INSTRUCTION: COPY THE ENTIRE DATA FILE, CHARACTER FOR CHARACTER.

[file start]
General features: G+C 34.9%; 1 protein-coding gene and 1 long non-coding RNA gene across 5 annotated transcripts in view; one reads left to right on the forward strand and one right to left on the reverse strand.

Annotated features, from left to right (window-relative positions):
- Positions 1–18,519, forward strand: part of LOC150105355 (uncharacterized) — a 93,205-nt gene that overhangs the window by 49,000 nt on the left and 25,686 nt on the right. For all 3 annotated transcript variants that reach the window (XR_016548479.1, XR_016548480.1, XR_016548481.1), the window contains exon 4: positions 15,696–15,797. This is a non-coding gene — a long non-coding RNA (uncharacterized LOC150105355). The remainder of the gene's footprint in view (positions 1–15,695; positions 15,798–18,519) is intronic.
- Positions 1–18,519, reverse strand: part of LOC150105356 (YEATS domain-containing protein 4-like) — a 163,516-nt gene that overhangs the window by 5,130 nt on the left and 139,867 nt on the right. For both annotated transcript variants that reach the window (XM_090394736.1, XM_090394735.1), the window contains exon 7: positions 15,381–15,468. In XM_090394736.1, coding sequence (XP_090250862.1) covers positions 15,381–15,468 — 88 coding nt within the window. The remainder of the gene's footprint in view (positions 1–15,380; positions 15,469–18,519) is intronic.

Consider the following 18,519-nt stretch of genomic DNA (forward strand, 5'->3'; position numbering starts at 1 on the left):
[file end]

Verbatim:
General features: G+C 34.9%; 1 protein-coding gene and 1 long non-coding RNA gene across 5 annotated transcripts in view; one reads left to right on the forward strand and one right to left on the reverse strand.

Annotated features, from left to right (window-relative positions):
- Positions 1–18,519, forward strand: part of LOC150105355 (uncharacterized) — a 93,205-nt gene that overhangs the window by 49,000 nt on the left and 25,686 nt on the right. For all 3 annotated transcript variants that reach the window (XR_016548479.1, XR_016548480.1, XR_016548481.1), the window contains exon 4: positions 15,696–15,797. This is a non-coding gene — a long non-coding RNA (uncharacterized LOC150105355). The remainder of the gene's footprint in view (positions 1–15,695; positions 15,798–18,519) is intronic.
- Positions 1–18,519, reverse strand: part of LOC150105356 (YEATS domain-containing protein 4-like) — a 163,516-nt gene that overhangs the window by 5,130 nt on the left and 139,867 nt on the right. For both annotated transcript variants that reach the window (XM_090394736.1, XM_090394735.1), the window contains exon 7: positions 15,381–15,468. In XM_090394736.1, coding sequence (XP_090250862.1) covers positions 15,381–15,468 — 88 coding nt within the window. The remainder of the gene's footprint in view (positions 1–15,380; positions 15,469–18,519) is intronic.

Consider the following 18,519-nt stretch of genomic DNA (forward strand, 5'->3'; position numbering starts at 1 on the left):